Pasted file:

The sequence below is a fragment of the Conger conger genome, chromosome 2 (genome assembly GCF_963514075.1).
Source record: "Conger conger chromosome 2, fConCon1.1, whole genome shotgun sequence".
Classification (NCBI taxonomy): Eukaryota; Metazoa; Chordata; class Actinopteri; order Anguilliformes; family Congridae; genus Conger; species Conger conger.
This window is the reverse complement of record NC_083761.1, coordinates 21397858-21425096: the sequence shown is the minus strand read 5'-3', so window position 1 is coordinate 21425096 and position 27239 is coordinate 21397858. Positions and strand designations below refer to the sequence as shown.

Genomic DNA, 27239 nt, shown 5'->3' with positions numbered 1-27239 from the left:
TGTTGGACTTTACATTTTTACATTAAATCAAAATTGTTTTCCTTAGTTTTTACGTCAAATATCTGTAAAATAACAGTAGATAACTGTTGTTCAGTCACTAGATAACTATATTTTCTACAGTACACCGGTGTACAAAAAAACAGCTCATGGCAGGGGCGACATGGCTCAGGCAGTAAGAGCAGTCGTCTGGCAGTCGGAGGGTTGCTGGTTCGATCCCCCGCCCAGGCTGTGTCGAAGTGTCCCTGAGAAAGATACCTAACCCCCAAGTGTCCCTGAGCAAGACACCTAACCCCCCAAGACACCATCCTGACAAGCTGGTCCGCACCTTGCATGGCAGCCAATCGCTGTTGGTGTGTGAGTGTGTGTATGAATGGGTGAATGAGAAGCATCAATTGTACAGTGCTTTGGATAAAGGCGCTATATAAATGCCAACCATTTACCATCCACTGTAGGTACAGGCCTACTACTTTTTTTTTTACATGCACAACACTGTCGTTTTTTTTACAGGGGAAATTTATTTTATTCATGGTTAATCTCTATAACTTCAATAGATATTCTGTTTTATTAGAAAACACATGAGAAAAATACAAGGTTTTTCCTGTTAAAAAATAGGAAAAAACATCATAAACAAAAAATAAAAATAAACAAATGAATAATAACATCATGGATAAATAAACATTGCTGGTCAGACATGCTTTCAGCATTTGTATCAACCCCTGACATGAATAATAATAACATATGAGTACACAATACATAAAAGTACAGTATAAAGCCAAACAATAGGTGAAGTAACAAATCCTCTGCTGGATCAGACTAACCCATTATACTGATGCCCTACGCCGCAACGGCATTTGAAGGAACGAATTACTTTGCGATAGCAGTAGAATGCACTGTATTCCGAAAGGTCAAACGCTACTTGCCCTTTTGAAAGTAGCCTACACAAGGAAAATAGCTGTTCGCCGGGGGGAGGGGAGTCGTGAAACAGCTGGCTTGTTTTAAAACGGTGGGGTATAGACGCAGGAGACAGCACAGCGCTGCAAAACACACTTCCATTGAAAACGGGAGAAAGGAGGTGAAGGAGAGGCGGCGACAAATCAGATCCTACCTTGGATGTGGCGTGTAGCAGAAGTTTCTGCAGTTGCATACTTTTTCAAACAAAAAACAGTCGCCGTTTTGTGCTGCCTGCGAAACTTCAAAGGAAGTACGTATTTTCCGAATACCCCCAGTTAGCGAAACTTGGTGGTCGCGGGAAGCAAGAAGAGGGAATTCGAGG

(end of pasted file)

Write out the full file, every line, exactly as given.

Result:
The sequence below is a fragment of the Conger conger genome, chromosome 2 (genome assembly GCF_963514075.1).
Source record: "Conger conger chromosome 2, fConCon1.1, whole genome shotgun sequence".
Classification (NCBI taxonomy): Eukaryota; Metazoa; Chordata; class Actinopteri; order Anguilliformes; family Congridae; genus Conger; species Conger conger.
This window is the reverse complement of record NC_083761.1, coordinates 21397858-21425096: the sequence shown is the minus strand read 5'-3', so window position 1 is coordinate 21425096 and position 27239 is coordinate 21397858. Positions and strand designations below refer to the sequence as shown.

Genomic DNA, 27239 nt, shown 5'->3' with positions numbered 1-27239 from the left:
TGTTGGACTTTACATTTTTACATTAAATCAAAATTGTTTTCCTTAGTTTTTACGTCAAATATCTGTAAAATAACAGTAGATAACTGTTGTTCAGTCACTAGATAACTATATTTTCTACAGTACACCGGTGTACAAAAAAACAGCTCATGGCAGGGGCGACATGGCTCAGGCAGTAAGAGCAGTCGTCTGGCAGTCGGAGGGTTGCTGGTTCGATCCCCCGCCCAGGCTGTGTCGAAGTGTCCCTGAGAAAGATACCTAACCCCCAAGTGTCCCTGAGCAAGACACCTAACCCCCCAAGACACCATCCTGACAAGCTGGTCCGCACCTTGCATGGCAGCCAATCGCTGTTGGTGTGTGAGTGTGTGTATGAATGGGTGAATGAGAAGCATCAATTGTACAGTGCTTTGGATAAAGGCGCTATATAAATGCCAACCATTTACCATCCACTGTAGGTACAGGCCTACTACTTTTTTTTTTACATGCACAACACTGTCGTTTTTTTTACAGGGGAAATTTATTTTATTCATGGTTAATCTCTATAACTTCAATAGATATTCTGTTTTATTAGAAAACACATGAGAAAAATACAAGGTTTTTCCTGTTAAAAAATAGGAAAAAACATCATAAACAAAAAATAAAAATAAACAAATGAATAATAACATCATGGATAAATAAACATTGCTGGTCAGACATGCTTTCAGCATTTGTATCAACCCCTGACATGAATAATAATAACATATGAGTACACAATACATAAAAGTACAGTATAAAGCCAAACAATAGGTGAAGTAACAAATCCTCTGCTGGATCAGACTAACCCATTATACTGATGCCCTACGCCGCAACGGCATTTGAAGGAACGAATTACTTTGCGATAGCAGTAGAATGCACTGTATTCCGAAAGGTCAAACGCTACTTGCCCTTTTGAAAGTAGCCTACACAAGGAAAATAGCTGTTCGCCGGGGGGAGGGGAGTCGTGAAACAGCTGGCTTGTTTTAAAACGGTGGGGTATAGACGCAGGAGACAGCACAGCGCTGCAAAACACACTTCCATTGAAAACGGGAGAAAGGAGGTGAAGGAGAGGCGGCGACAAATCAGATCCTACCTTGGATGTGGCGTGTAGCAGAAGTTTCTGCAGTTGCATACTTTTTCAAACAAAAAACAGTCGCCGTTTTGTGCTGCCTGCGAAACTTCAAAGGAAGTACGTATTTTCCGAATACCCCCAGTTAGCGAAACTTGGTGGTCGCGGGAAGCAAGAAGAGGGAATTCGAGG